300 cottage industries to gross R12 million-SEnPA takes over registration of applicants


03-May-2005

Jocelin Padayachy, registered as a goldsmith, in his workshop    Rosalene Sinon (standing) runs a tailoring business at home where she employs two workers

Over R6 million are being invested in the businesses which have created an additional 342 new jobs, which means that over 100 families are now depending on cottage industries for their livelihood.

SEnPA, the agency which as of May 1 has taken over the promotion and management of cottage industries in the country, said the initiative launched by President James Michel has begun to bear fruits, but there was room to cater for more businesses.

The managing director of SEnPA, Lucy Athanasius, said with the procedures guiding the setting up of cottage industries being very simple and straight forward, and given the wide range of extra benefits that await promoters, the agency is expecting more entrepreneurs to come forward.

For cottage industries to gain the additional benefits they have to register with SEnPA at Camion Hall. Entrepreneurs running a cottage industry will not need a licence to operate but only a certificate of approval to be issued by SEnPA, upon successful application.

Ms Athanasius explained that a cottage industry is a small part-time or full-time home-based business employing no more than five Seychellois "who use their in-house skills and ingenuity to generate a product or service which can be sold," and should generate an annual sales revenue that does not exceed R800,000.

Only light activities are allowed, such as art, handicraft, small scale manufacturing, agro-processing, basic equipment repair and maintenance, laundry activities, child minding, food processing and textile, just to name a few.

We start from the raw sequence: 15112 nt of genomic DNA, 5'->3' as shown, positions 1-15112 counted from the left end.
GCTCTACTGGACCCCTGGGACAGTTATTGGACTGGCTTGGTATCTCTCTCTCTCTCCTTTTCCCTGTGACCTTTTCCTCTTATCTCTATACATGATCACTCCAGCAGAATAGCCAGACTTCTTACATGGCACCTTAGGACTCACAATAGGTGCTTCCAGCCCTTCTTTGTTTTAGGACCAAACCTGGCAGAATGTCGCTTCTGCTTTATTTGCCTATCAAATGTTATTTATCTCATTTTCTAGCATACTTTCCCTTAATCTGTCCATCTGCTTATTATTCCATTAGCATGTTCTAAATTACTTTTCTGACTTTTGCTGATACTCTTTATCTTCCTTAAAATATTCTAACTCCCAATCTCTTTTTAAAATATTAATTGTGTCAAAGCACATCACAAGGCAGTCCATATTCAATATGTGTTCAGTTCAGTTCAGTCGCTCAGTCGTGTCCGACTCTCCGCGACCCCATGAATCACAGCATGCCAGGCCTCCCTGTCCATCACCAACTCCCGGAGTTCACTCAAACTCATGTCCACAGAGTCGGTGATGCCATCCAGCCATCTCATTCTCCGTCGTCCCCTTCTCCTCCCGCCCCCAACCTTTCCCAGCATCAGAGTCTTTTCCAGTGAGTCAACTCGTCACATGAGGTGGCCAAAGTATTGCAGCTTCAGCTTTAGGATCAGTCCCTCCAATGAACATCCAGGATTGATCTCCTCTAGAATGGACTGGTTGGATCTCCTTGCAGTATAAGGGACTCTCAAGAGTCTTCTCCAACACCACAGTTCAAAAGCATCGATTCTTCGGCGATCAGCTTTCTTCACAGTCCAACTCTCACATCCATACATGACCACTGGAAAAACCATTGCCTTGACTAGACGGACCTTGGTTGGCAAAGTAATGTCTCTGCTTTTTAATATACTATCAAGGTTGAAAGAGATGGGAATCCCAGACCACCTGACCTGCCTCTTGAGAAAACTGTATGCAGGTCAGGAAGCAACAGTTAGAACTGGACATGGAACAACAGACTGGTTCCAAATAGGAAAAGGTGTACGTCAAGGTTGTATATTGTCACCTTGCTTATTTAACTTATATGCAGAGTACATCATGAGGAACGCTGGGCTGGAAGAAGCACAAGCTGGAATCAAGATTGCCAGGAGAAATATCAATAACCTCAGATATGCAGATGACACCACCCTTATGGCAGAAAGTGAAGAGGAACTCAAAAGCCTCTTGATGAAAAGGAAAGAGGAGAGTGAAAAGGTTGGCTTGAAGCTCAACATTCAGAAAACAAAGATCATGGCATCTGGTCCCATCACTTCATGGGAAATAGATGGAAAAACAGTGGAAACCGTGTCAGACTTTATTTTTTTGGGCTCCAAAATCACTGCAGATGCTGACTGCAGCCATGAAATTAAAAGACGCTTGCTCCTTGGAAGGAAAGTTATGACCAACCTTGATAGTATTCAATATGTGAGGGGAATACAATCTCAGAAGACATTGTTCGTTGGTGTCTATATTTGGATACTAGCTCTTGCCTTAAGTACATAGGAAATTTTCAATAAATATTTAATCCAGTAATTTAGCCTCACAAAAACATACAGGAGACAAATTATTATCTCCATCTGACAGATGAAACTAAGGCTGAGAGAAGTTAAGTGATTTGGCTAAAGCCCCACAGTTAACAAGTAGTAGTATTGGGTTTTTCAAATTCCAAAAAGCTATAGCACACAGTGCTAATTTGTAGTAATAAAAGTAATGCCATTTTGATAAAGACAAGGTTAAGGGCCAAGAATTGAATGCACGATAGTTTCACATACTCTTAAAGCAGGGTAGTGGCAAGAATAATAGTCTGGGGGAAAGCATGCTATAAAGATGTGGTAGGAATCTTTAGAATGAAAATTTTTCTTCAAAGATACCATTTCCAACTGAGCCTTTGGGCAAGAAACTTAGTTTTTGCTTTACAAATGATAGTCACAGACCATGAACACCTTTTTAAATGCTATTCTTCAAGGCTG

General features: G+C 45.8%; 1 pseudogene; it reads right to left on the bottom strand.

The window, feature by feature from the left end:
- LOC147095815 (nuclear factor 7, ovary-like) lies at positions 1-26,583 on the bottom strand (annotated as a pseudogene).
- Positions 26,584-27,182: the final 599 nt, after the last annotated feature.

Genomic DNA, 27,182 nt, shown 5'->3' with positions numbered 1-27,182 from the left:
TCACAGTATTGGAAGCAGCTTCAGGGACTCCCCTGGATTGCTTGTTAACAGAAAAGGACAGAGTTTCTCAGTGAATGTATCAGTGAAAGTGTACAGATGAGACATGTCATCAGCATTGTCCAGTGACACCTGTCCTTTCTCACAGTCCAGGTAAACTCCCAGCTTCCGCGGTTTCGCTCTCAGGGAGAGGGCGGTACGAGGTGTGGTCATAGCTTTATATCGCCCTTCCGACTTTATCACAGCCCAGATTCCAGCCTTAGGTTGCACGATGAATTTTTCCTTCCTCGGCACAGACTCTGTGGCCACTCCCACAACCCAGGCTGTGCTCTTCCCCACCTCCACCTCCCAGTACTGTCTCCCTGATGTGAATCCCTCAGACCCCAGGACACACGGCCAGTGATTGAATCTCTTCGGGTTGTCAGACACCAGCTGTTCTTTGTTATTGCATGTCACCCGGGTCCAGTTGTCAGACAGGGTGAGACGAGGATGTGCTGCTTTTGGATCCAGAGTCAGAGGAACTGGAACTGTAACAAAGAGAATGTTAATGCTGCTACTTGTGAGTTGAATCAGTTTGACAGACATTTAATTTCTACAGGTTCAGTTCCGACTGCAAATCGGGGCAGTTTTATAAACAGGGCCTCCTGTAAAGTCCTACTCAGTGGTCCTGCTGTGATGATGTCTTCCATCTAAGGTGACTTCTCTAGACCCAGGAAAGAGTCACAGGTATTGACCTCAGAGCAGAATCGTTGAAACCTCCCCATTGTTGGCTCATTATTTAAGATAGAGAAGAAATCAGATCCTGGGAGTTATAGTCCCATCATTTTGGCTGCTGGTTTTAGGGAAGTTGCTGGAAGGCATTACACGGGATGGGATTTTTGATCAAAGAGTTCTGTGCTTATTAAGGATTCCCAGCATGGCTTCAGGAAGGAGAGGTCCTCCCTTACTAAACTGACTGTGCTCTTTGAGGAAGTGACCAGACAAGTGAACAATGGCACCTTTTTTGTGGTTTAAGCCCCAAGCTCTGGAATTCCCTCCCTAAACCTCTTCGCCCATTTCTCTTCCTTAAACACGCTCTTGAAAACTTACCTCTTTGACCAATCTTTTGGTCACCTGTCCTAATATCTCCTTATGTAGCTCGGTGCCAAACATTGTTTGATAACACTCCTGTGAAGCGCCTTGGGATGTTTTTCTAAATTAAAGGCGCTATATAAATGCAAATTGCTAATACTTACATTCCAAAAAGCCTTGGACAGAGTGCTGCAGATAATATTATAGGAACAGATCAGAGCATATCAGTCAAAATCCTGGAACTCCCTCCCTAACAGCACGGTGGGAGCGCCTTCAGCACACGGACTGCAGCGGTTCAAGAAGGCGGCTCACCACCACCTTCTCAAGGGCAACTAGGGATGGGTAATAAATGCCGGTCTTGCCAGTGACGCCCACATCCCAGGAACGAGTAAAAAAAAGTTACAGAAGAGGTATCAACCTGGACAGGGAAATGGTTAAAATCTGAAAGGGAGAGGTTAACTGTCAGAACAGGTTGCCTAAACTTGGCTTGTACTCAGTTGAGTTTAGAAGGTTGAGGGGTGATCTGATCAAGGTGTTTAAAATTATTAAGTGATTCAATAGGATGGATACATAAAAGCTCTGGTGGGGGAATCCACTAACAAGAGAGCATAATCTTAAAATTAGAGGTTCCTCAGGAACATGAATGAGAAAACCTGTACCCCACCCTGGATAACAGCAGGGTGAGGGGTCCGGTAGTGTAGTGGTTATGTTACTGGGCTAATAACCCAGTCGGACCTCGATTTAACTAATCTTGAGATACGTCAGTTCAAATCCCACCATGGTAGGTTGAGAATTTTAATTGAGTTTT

Ms Athanasius said SEnPA would also welcome other innovative ideas, as long as they are not harmful to the environment and meet the necessary criteria for cottage industries.

Registration is done free of charge and once registered, a cottage industry will be entitled to benefit from any tax concessions given to small businesses and gain speedier access to foreign exchange, allocated under the "small business remark." Applicants seeking these concessions will have to fill in application forms available at SEnPA's Small Business Bureau.

Furthermore, Ms Athanasius said, entrepreneurs will also have access to small loans, with the setting up of a new Micro-Loan facility under the existing YES scheme.

Under the Micro-Loan, operators will have to open an account with the Seychelles Savings Bank and can have access to a loan of not more than R10,000. They will not need to make any personal contribution.  They will be given a grace period of two months to repay the loan. Repayment is at 1% interest. Application forms for the loan can be collected at SEnPA's office and will be entertained only if proforma invoices are brought forward.

Most of the cottage industries that have registered to date are in the categories of tailoring and crafts. Ms Athanasius said that 21 of these are very active and doing extremely well.

The development of such industries is aimed at boosting the country's economic growth by increasing productivity and employment opportunities. Given the increase in unemployment with the figures climbing above 2,000, Ms Athanasius said cottage industries represent an ideal opportunity for young people "to start somewhere, discover their creativity and talent and be proud that they are generating their own earnings."

"In the end they are the ones who will benefit as more revenues will be coming into the home, hence improving the family's budget," she said.

Citing the example of a woman who saw her leisure activity of making hair clips at home for her daughter grow into a big commercial business, Ms Athanasius said cottage industry has the potential to open new doors for entrepreneurs with creativity .

"The better they get at what they do, the more chance there is that their products match the standards of what is produced abroad and hence in their own way they can contribute to import-substitution," she said.

 

 

 

 

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